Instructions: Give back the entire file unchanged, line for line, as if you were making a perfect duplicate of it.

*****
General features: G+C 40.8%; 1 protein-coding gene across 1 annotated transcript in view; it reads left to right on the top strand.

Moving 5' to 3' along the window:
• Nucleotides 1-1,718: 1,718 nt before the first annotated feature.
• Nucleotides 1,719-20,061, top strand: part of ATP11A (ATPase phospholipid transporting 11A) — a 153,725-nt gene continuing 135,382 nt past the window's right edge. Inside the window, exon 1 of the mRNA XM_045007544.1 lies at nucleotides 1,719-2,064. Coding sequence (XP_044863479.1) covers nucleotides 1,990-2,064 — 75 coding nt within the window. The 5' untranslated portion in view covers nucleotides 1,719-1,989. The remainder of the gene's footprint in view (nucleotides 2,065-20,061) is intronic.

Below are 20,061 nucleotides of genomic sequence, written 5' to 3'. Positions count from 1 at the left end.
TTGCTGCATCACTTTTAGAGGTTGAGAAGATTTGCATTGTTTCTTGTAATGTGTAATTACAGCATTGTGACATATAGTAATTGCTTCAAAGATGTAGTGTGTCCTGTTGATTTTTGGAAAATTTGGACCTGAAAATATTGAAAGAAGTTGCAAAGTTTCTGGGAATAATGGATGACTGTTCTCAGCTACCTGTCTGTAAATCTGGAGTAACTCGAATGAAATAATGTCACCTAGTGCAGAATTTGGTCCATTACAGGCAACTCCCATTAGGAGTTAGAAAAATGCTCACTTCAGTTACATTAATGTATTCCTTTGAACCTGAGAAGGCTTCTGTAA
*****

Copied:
General features: G+C 40.8%; 1 protein-coding gene across 1 annotated transcript in view; it reads left to right on the top strand.

Moving 5' to 3' along the window:
• Nucleotides 1-1,718: 1,718 nt before the first annotated feature.
• Nucleotides 1,719-20,061, top strand: part of ATP11A (ATPase phospholipid transporting 11A) — a 153,725-nt gene continuing 135,382 nt past the window's right edge. Inside the window, exon 1 of the mRNA XM_045007544.1 lies at nucleotides 1,719-2,064. Coding sequence (XP_044863479.1) covers nucleotides 1,990-2,064 — 75 coding nt within the window. The 5' untranslated portion in view covers nucleotides 1,719-1,989. The remainder of the gene's footprint in view (nucleotides 2,065-20,061) is intronic.

Below are 20,061 nucleotides of genomic sequence, written 5' to 3'. Positions count from 1 at the left end.
TTGCTGCATCACTTTTAGAGGTTGAGAAGATTTGCATTGTTTCTTGTAATGTGTAATTACAGCATTGTGACATATAGTAATTGCTTCAAAGATGTAGTGTGTCCTGTTGATTTTTGGAAAATTTGGACCTGAAAATATTGAAAGAAGTTGCAAAGTTTCTGGGAATAATGGATGACTGTTCTCAGCTACCTGTCTGTAAATCTGGAGTAACTCGAATGAAATAATGTCACCTAGTGCAGAATTTGGTCCATTACAGGCAACTCCCATTAGGAGTTAGAAAAATGCTCACTTCAGTTACATTAATGTATTCCTTTGAACCTGAGAAGGCTTCTGTAA